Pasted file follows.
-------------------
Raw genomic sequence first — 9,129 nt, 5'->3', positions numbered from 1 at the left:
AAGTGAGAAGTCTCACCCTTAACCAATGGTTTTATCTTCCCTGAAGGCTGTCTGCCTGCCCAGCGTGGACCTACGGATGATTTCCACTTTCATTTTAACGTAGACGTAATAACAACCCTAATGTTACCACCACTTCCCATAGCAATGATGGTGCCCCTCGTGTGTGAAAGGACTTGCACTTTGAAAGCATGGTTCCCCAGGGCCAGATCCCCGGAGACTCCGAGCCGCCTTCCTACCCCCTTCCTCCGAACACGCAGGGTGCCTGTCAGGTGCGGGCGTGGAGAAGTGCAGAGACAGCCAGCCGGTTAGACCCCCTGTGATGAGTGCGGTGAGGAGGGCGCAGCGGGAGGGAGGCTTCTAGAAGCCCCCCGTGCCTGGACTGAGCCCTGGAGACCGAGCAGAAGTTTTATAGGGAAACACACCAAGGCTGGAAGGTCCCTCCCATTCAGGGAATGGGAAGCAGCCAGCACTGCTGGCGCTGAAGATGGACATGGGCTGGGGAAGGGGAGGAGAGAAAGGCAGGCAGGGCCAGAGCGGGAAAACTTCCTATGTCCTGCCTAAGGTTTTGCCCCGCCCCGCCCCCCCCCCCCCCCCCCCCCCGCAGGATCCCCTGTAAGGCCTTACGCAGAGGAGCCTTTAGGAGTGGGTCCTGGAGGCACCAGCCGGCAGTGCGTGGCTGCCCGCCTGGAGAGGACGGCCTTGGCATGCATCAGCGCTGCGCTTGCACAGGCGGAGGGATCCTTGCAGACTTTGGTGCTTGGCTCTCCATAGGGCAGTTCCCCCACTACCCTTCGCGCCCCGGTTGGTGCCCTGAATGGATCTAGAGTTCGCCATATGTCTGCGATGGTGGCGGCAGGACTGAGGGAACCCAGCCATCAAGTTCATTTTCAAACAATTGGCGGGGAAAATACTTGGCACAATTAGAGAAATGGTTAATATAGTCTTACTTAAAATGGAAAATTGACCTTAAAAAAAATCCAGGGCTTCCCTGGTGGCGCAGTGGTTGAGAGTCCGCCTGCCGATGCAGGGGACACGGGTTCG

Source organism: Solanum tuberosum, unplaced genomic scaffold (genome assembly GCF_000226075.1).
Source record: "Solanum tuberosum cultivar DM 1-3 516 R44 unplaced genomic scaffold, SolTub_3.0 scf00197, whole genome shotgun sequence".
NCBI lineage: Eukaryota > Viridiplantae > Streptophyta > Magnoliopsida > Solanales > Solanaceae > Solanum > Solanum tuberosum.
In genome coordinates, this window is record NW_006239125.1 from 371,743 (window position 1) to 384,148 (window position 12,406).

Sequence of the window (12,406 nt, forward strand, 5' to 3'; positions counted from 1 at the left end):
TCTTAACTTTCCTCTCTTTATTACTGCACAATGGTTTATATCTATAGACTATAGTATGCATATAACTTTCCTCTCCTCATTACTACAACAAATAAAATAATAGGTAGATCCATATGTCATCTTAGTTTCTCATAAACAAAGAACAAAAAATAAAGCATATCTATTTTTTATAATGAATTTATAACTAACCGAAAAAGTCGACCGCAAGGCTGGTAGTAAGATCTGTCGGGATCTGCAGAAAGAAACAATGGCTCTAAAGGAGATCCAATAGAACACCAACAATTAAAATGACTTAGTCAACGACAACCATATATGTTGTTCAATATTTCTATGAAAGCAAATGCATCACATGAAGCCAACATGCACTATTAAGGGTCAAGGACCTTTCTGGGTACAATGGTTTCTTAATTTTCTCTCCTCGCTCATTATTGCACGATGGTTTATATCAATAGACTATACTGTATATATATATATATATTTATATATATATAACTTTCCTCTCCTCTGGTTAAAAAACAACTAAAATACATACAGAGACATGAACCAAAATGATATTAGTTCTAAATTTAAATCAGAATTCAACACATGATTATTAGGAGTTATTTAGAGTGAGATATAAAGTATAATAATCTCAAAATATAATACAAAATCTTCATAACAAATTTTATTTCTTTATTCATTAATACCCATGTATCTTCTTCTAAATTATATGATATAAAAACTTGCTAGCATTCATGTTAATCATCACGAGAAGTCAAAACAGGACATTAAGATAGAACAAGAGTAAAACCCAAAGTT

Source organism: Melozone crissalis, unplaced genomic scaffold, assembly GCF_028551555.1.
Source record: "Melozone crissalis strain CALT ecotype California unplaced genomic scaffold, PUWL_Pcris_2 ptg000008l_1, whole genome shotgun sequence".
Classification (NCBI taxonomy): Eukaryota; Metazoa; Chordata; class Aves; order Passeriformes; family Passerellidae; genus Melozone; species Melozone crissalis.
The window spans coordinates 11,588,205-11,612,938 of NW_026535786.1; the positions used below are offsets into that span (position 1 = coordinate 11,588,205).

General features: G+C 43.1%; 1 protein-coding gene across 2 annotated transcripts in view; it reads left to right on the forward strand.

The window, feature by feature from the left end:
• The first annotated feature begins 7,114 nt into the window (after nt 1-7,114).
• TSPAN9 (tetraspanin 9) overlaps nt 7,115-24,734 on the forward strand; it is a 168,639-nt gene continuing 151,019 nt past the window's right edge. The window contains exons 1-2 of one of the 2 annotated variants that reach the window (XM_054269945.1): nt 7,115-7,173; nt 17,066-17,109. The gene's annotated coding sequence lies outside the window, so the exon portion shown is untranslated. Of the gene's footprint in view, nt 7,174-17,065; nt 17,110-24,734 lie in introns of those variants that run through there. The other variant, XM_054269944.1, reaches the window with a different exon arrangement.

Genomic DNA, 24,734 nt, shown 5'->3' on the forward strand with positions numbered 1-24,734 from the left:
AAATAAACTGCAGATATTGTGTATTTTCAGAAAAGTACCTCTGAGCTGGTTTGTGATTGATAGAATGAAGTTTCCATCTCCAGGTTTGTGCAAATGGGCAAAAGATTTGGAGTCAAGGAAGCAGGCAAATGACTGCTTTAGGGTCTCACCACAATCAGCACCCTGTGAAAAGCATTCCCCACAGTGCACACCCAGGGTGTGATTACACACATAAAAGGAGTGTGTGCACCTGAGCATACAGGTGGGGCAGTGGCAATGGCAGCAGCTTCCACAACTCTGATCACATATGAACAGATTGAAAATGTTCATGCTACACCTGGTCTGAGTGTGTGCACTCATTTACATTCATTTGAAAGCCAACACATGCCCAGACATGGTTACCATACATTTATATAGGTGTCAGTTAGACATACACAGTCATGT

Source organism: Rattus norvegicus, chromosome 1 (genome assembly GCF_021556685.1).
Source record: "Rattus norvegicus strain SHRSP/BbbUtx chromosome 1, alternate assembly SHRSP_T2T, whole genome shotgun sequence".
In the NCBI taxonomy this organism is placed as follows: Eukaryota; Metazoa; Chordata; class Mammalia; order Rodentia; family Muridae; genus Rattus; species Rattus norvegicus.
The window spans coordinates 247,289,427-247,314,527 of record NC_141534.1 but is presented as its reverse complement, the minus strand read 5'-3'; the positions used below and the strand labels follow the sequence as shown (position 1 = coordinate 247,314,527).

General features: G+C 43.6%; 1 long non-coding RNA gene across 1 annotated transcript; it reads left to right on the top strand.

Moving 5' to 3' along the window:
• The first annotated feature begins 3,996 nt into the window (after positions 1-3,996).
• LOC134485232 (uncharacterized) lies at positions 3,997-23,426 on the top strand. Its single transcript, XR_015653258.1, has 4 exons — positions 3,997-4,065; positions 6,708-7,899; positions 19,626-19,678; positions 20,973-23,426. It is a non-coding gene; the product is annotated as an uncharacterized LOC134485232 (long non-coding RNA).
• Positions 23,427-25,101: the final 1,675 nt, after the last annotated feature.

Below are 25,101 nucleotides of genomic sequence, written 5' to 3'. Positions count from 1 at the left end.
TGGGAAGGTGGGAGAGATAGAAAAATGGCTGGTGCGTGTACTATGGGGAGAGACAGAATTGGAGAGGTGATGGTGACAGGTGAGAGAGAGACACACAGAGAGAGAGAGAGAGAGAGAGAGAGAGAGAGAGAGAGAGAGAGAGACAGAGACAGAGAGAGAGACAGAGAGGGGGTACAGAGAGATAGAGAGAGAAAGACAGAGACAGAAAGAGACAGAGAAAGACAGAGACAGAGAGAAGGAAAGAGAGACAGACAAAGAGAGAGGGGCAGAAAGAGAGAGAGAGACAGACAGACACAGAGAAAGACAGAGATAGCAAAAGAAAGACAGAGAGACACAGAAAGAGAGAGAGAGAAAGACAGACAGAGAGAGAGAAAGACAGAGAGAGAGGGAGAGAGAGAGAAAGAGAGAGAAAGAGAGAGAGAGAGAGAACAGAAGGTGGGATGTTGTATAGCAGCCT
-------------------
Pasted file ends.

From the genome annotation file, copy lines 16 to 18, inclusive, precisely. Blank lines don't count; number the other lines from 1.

• TSPAN9 (tetraspanin 9) overlaps nt 7,115-24,734 on the forward strand; it is a 168,639-nt gene continuing 151,019 nt past the window's right edge. The window contains exons 1-2 of one of the 2 annotated variants that reach the window (XM_054269945.1): nt 7,115-7,173; nt 17,066-17,109. The gene's annotated coding sequence lies outside the window, so the exon portion shown is untranslated. Of the gene's footprint in view, nt 7,174-17,065; nt 17,110-24,734 lie in introns of those variants that run through there. The other variant, XM_054269944.1, reaches the window with a different exon arrangement.

Genomic DNA, 24,734 nt, shown 5'->3' on the forward strand with positions numbered 1-24,734 from the left:
AAATAAACTGCAGATATTGTGTATTTTCAGAAAAGTACCTCTGAGCTGGTTTGTGATTGATAGAATGAAGTTTCCATCTCCAGGTTTGTGCAAATGGGCAAAAGATTTGGAGTCAAGGAAGCAGGCAAATGACTGCTTTAGGGTCTCACCACAATCAGCACCCTGTGAAAAGCATTCCCCACAGTGCACACCCAGGGTGTGATTACACACATAAAAGGAGTGTGTGCACCTGAGCATACAGGTGGGGCAGTGGCAATGGCAGCAGCTTCCACAACTCTGATCACATATGAACAGATTGAAAATGTTCATGCTACACCTGGTCTGAGTGTGTGCACTCATTTACATTCATTTGAAAGCCAACACATGCCCAGACATGGTTACCATACATTTATATAGGTGTCAGTTAGACATACACAGTCATGT